Caladium bulbs, also referred to as “tubers,” are the bulbs that grow beautiful caladium plants. These bulbs are relatively easy to plant and care for, and if you do it correctly, you can use them for several years. But, how do you know if the caladium bulbs are dead?
Here are seven ways to tell if your caladium bulbs are dead:
- Dry and brittle bulbs from improper storage
- Overwatered bulbs can be soft and mushy.
- You notice mold.
- Severe bulb rot.
- Damaged bulbs from improper handling.
- The caladium plant’s shoots are stunted.
- The plant is wilting or discolored.
The rest of this article will go over the different signs that tell you your caladium bulbs are dead. I’ll also discuss how you can save caladium bulbs from dying and the best ways to care for the bulbs to prevent them from dying.
1. Dry and Brittle Bulbs From Improper Storage
Caladium bulbs, while mostly durable, need to be firm to get the best results. Usually, when a caladium bulb is dry and brittle, it’s because it was stored incorrectly through winter, as improperly storing them can lead to dried-out caladium bulbs.
If you notice your caladium bulbs are overly-dry and brittle when you squeeze them, there’s a good chance the bulbs are dead and unusable.
If you have caladium bulbs that are dry and brittle due to improper storage, read the following section to learn the proper way to store caladium bulbs so you can use them again.
How to Store Caladium Through Winter
To store caladium bulbs through winter, follow these steps:
Wait for the Leaves to Turn Yellow
Wait until the flower’s leaves start turning yellow. When you notice yellowing leaves or a weak-looking plant, it’s time to dig up the caladium bulbs.
Dry the Bulbs
Let the bulbs dry in a well-ventilated area for around ten days. Don’t put the bulbs in direct sunlight, as this can dry them out too quickly.
Pack Them With Peat Moss
After around ten days, place the bulbs in a container with peat moss. When using peat moss, ensure that it’s dry. Additionally, if you’re packing more than one bulb in the same container, refrain from letting them touch each other, and use a fungicide if possible.
Maintain the Container’s Temperature
Put the container where temperatures won’t drop below 50 °F (10 °C). Too cool of temperatures can kill the bulbs.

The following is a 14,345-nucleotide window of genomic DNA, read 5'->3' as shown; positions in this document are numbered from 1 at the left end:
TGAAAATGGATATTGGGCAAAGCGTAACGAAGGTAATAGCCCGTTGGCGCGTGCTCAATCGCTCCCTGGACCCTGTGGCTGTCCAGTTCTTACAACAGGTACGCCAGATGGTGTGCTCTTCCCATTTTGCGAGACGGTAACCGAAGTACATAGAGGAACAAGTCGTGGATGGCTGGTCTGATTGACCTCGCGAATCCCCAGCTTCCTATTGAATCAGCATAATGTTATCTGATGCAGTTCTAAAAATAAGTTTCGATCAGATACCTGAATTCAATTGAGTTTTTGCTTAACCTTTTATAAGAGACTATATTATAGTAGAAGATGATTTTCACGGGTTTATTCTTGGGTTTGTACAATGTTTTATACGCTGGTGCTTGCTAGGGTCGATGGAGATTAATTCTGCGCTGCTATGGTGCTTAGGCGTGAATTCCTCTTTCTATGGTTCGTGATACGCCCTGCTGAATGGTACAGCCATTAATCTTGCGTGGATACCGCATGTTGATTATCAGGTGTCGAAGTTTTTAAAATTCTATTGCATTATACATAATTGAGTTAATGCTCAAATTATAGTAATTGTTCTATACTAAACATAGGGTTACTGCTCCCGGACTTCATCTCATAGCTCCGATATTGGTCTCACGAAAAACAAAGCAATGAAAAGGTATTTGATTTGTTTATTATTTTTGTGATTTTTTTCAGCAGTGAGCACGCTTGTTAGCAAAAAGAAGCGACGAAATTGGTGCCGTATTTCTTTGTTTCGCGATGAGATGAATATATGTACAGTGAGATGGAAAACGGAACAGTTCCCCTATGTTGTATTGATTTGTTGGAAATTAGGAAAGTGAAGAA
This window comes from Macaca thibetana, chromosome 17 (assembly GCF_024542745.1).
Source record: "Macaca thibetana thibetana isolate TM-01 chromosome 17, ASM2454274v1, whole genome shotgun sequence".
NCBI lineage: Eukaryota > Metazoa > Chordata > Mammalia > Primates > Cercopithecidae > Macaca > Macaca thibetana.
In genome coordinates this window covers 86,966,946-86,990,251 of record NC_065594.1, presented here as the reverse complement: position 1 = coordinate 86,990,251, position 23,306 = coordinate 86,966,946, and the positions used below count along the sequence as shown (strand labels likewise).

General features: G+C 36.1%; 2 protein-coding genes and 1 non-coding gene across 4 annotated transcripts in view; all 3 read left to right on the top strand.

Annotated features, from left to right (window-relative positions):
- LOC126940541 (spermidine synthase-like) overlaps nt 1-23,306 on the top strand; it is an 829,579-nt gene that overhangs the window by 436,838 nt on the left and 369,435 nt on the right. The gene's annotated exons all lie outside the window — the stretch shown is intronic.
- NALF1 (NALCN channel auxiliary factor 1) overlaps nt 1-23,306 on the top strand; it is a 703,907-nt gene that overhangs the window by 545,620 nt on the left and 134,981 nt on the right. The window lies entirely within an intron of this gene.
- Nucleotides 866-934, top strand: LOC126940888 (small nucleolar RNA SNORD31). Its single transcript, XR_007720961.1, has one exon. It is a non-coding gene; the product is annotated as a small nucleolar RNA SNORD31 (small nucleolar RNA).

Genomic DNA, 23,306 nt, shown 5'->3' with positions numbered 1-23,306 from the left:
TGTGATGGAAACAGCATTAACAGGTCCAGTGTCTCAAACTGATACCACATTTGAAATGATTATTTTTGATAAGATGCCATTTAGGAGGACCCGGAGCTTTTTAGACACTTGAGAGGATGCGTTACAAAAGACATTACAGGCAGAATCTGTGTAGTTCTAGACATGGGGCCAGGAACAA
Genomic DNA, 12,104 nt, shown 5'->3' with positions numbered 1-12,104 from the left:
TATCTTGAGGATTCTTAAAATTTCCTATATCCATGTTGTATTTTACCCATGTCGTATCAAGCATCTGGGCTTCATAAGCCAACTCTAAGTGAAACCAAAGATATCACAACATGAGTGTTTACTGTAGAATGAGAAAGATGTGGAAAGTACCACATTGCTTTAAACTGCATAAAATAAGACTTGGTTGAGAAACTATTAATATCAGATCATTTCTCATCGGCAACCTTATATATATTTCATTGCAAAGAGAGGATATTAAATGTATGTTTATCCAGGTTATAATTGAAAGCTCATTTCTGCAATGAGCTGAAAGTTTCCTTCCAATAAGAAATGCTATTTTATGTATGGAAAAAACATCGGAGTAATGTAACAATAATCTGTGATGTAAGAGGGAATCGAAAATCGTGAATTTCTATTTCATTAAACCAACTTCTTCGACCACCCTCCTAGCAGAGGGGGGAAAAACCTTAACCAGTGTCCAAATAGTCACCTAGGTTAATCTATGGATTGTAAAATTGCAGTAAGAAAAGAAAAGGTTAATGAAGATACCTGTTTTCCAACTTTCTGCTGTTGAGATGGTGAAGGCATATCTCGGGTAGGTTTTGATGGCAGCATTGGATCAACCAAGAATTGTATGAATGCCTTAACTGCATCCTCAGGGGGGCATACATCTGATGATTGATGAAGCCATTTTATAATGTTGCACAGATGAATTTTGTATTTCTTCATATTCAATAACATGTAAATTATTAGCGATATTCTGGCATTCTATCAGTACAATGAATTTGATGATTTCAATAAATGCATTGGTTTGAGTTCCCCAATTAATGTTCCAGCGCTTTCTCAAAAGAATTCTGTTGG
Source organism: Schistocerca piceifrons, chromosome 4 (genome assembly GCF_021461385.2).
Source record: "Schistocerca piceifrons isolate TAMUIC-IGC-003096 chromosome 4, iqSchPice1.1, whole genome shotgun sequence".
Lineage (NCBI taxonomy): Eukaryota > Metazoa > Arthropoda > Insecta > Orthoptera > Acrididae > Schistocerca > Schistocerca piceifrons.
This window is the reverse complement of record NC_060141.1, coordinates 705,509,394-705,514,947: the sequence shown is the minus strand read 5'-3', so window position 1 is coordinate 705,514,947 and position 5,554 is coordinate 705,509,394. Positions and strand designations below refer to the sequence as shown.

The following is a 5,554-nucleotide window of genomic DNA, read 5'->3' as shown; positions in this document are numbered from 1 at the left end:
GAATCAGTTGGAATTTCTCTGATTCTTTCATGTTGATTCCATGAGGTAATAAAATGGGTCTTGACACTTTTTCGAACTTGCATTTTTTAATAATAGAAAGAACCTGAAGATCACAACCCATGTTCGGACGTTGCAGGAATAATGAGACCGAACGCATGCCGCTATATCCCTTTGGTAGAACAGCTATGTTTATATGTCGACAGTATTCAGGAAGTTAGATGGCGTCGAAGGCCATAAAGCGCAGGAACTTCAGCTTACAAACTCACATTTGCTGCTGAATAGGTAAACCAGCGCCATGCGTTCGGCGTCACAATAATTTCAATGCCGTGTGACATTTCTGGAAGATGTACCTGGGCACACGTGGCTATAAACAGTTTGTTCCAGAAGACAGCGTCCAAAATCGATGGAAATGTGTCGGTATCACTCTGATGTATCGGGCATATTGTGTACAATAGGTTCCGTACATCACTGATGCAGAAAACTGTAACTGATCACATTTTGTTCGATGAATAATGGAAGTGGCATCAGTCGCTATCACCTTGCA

You can store caladium bulbs for several months if they’re stored the correct way. It’s not guaranteed that your caladium bulbs will be usable next year, even if you follow all the necessary precautions. However, doing so will give the bulbs the best chance of survival.
2. Overwatered Bulbs Can Be Soft and Mushy
On the opposite side from dry and brittle, caladium bulbs that are too soft or mushy are a sad sign of dead bulbs. When you squeeze a caladium bulb, you want it to be firm but not too dry. A firm bulb is a sign of a healthy bulb.
So, if your bulb is soft or mushy, it could signify that bulb rot is beginning, which I’ll discuss more in-depth later in the article. If this is the case, it’s best to throw the bulbs out rather than try to plant them.
3. You Notice Mold
Unfortunately, caladium bulbs can acquire mold both in the soil and when it’s been stored. If it’s not stored correctly and moisture has access, mold is always possible. And sadly, a moldy caladium bulb is usually a dead one.
As mentioned, mold can accumulate due to improperly storing the caladium bulbs through winter, but it can also occur when the bulbs are in the soil because of overwatering.
However, if the mold on the bulb isn’t severe, there’s a chance that you can save it. Using a fungicide solution to remove the mold may work, but disposing of them might be the better option, especially if they’re already old.
4. Severe Bulb Rot
Bulb rot can be a severe issue. While bulb rot does make the caladium bulb soft and mushy it might still be usable if it’s not completely rotted through. However, a completely rotted bulb is dead and unusable, so it’s a more severe problem than a slightly soft bulb.
Some other signs of caladium bulb rot include:
- A soft, slimy exterior
- A foul smell
- Discoloration on the bulb
- Mold present on the bulb
When it comes to bulb rot, it’s recommended to discard the rotted bulb and any surrounding soil or bulbs, as the rot can spread to other areas if you’re not careful.
5. Damaged Bulbs From Improper Handling
Although caladium bulbs have a hard, firm exterior, they can quickly become damaged. One of the most common ways these bulbs become damaged is when they’re dug up and transported throughout the seasons.